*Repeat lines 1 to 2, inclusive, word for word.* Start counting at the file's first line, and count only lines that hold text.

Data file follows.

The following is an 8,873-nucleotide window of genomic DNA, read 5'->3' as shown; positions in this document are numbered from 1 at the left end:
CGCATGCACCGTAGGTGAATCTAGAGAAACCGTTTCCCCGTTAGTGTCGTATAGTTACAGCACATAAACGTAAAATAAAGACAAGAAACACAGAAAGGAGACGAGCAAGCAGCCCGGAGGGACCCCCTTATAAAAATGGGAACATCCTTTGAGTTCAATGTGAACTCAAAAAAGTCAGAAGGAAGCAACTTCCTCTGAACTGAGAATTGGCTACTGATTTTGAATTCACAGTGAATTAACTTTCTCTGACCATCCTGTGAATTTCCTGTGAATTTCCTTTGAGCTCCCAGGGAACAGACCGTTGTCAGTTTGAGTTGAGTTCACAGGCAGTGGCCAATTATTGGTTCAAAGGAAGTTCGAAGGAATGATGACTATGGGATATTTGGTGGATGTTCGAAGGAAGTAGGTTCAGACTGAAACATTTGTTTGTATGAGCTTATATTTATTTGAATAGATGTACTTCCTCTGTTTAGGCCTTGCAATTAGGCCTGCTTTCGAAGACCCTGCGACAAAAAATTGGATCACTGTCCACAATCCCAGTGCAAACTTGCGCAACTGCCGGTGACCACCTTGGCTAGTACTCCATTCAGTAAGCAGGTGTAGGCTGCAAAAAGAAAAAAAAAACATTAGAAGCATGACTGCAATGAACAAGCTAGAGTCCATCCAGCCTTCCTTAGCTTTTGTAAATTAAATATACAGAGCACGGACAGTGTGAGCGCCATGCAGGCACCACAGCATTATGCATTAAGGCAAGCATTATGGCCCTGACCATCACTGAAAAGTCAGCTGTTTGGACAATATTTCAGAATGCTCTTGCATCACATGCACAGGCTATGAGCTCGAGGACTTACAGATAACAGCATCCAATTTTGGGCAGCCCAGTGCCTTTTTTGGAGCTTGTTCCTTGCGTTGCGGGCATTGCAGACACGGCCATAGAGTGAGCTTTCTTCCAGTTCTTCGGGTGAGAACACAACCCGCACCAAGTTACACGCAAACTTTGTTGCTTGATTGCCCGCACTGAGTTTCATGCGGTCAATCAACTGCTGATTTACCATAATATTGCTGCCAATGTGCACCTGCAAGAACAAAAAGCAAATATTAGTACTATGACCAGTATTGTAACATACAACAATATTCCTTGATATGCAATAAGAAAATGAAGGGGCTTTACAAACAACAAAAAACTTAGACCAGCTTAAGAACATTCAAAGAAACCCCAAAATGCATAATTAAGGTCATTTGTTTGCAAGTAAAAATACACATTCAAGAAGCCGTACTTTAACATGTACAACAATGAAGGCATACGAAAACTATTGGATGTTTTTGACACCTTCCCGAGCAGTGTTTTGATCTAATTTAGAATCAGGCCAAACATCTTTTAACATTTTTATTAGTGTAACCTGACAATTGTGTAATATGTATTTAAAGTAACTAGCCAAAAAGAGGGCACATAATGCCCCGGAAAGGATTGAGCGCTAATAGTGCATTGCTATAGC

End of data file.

The following is an 8,873-nucleotide window of genomic DNA, read 5'->3' as shown; positions in this document are numbered from 1 at the left end:
CGCATGCACCGTAGGTGAATCTAGAGAAACCGTTTCCCCGTTAGTGTCGTATAGTTACAGCACATAAACGTAAAATAAAGACAAGAAACACAGAAAGGAGACGAGCAAGCAGCCCGGAGGGACCCCCTTATAAAAATGGGAACATCCTTTGAGTTCAATGTGAACTCAAAAAAGTCAGAAGGAAGCAACTTCCTCTGAACTGAGAATTGGCTACTGATTTTGAATTCACAGTGAATTAACTTTCTCTGACCATCCTGTGAATTTCCTGTGAATTTCCTTTGAGCTCCCAGGGAACAGACCGTTGTCAGTTTGAGTTGAGTTCACAGGCAGTGGCCAATTATTGGTTCAAAGGAAGTTCGAAGGAATGATGACTATGGGATATTTGGTGGATGTTCGAAGGAAGTAGGTTCAGACTGAAACATTTGTTTGTATGAGCTTATATTTATTTGAATAGATGTACTTCCTCTGTTTAGGCCTTGCAATTAGGCCTGCTTTCGAAGACCCTGCGACAAAAAATTGGATCACTGTCCACAATCCCAGTGCAAACTTGCGCAACTGCCGGTGACCACCTTGGCTAGTACTCCATTCAGTAAGCAGGTGTAGGCTGCAAAAAGAAAAAAAAAACATTAGAAGCATGACTGCAATGAACAAGCTAGAGTCCATCCAGCCTTCCTTAGCTTTTGTAAATTAAATATACAGAGCACGGACAGTGTGAGCGCCATGCAGGCACCACAGCATTATGCATTAAGGCAAGCATTATGGCCCTGACCATCACTGAAAAGTCAGCTGTTTGGACAATATTTCAGAATGCTCTTGCATCACATGCACAGGCTATGAGCTCGAGGACTTACAGATAACAGCATCCAATTTTGGGCAGCCCAGTGCCTTTTTTGGAGCTTGTTCCTTGCGTTGCGGGCATTGCAGACACGGCCATAGAGTGAGCTTTCTTCCAGTTCTTCGGGTGAGAACACAACCCGCACCAAGTTACACGCAAACTTTGTTGCTTGATTGCCCGCACTGAGTTTCATGCGGTCAATCAACTGCTGATTTACCATAATATTGCTGCCAATGTGCACCTGCAAGAACAAAAAGCAAATATTAGTACTATGACCAGTATTGTAACATACAACAATATTCCTTGATATGCAATAAGAAAATGAAGGGGCTTTACAAACAACAAAAAACTTAGACCAGCTTAAGAACATTCAAAGAAACCCCAAAATGCATAATTAAGGTCATTTGTTTGCAAGTAAAAATACACATTCAAGAAGCCGTACTTTAACATGTACAACAATGAAGGCATACGAAAACTATTGGATGTTTTTGACACCTTCCCGAGCAGTGTTTTGATCTAATTTAGAATCAGGCCAAACATCTTTTAACATTTTTATTAGTGTAACCTGACAATTGTGTAATATGTATTTAAAGTAACTAGCCAAAAAGAGGGCACATAATGCCCCGGAAAGGATTGAGCGCTAATAGTGCATTGCTATAGC